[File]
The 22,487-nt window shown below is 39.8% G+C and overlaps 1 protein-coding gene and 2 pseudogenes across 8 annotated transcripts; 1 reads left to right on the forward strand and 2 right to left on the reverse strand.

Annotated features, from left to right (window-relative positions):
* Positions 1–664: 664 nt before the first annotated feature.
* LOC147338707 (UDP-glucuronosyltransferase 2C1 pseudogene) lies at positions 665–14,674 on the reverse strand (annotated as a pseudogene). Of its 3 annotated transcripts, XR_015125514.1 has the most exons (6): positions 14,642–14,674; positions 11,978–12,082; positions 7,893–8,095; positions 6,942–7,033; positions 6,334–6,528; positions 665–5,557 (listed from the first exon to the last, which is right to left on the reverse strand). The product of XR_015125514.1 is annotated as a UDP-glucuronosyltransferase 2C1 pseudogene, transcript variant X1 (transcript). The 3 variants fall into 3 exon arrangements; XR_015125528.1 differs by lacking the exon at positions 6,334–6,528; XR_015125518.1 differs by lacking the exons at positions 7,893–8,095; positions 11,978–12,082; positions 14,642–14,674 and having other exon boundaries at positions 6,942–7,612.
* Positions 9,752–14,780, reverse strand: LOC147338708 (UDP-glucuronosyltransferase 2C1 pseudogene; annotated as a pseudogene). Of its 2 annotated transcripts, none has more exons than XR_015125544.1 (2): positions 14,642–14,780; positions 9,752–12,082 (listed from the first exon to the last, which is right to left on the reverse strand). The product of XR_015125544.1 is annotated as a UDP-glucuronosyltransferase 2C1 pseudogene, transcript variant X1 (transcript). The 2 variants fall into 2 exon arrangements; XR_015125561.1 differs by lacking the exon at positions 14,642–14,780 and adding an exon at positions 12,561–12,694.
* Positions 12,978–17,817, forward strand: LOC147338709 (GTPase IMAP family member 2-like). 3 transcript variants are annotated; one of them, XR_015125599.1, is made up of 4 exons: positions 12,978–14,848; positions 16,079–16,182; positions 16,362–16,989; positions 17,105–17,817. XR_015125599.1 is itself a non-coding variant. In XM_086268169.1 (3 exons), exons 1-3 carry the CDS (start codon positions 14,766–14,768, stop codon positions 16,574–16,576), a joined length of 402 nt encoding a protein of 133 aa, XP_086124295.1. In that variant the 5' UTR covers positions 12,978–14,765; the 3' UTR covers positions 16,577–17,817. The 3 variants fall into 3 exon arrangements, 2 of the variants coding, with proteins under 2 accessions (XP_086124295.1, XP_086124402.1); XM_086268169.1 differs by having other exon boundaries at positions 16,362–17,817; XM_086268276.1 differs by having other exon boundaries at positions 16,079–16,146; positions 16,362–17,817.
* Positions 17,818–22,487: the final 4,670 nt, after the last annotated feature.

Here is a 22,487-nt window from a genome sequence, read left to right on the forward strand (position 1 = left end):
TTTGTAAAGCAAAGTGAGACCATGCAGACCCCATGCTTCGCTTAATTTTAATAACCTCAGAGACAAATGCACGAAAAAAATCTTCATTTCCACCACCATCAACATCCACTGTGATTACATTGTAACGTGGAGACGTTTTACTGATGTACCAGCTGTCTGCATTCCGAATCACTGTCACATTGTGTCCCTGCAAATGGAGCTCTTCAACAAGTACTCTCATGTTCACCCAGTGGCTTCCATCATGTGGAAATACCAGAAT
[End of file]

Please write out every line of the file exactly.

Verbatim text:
The 22,487-nt window shown below is 39.8% G+C and overlaps 1 protein-coding gene and 2 pseudogenes across 8 annotated transcripts; 1 reads left to right on the forward strand and 2 right to left on the reverse strand.

Annotated features, from left to right (window-relative positions):
* Positions 1–664: 664 nt before the first annotated feature.
* LOC147338707 (UDP-glucuronosyltransferase 2C1 pseudogene) lies at positions 665–14,674 on the reverse strand (annotated as a pseudogene). Of its 3 annotated transcripts, XR_015125514.1 has the most exons (6): positions 14,642–14,674; positions 11,978–12,082; positions 7,893–8,095; positions 6,942–7,033; positions 6,334–6,528; positions 665–5,557 (listed from the first exon to the last, which is right to left on the reverse strand). The product of XR_015125514.1 is annotated as a UDP-glucuronosyltransferase 2C1 pseudogene, transcript variant X1 (transcript). The 3 variants fall into 3 exon arrangements; XR_015125528.1 differs by lacking the exon at positions 6,334–6,528; XR_015125518.1 differs by lacking the exons at positions 7,893–8,095; positions 11,978–12,082; positions 14,642–14,674 and having other exon boundaries at positions 6,942–7,612.
* Positions 9,752–14,780, reverse strand: LOC147338708 (UDP-glucuronosyltransferase 2C1 pseudogene; annotated as a pseudogene). Of its 2 annotated transcripts, none has more exons than XR_015125544.1 (2): positions 14,642–14,780; positions 9,752–12,082 (listed from the first exon to the last, which is right to left on the reverse strand). The product of XR_015125544.1 is annotated as a UDP-glucuronosyltransferase 2C1 pseudogene, transcript variant X1 (transcript). The 2 variants fall into 2 exon arrangements; XR_015125561.1 differs by lacking the exon at positions 14,642–14,780 and adding an exon at positions 12,561–12,694.
* Positions 12,978–17,817, forward strand: LOC147338709 (GTPase IMAP family member 2-like). 3 transcript variants are annotated; one of them, XR_015125599.1, is made up of 4 exons: positions 12,978–14,848; positions 16,079–16,182; positions 16,362–16,989; positions 17,105–17,817. XR_015125599.1 is itself a non-coding variant. In XM_086268169.1 (3 exons), exons 1-3 carry the CDS (start codon positions 14,766–14,768, stop codon positions 16,574–16,576), a joined length of 402 nt encoding a protein of 133 aa, XP_086124295.1. In that variant the 5' UTR covers positions 12,978–14,765; the 3' UTR covers positions 16,577–17,817. The 3 variants fall into 3 exon arrangements, 2 of the variants coding, with proteins under 2 accessions (XP_086124295.1, XP_086124402.1); XM_086268169.1 differs by having other exon boundaries at positions 16,362–17,817; XM_086268276.1 differs by having other exon boundaries at positions 16,079–16,146; positions 16,362–17,817.
* Positions 17,818–22,487: the final 4,670 nt, after the last annotated feature.

Here is a 22,487-nt window from a genome sequence, read left to right on the forward strand (position 1 = left end):
TTTGTAAAGCAAAGTGAGACCATGCAGACCCCATGCTTCGCTTAATTTTAATAACCTCAGAGACAAATGCACGAAAAAAATCTTCATTTCCACCACCATCAACATCCACTGTGATTACATTGTAACGTGGAGACGTTTTACTGATGTACCAGCTGTCTGCATTCCGAATCACTGTCACATTGTGTCCCTGCAAATGGAGCTCTTCAACAAGTACTCTCATGTTCACCCAGTGGCTTCCATCATGTGGAAATACCAGAAT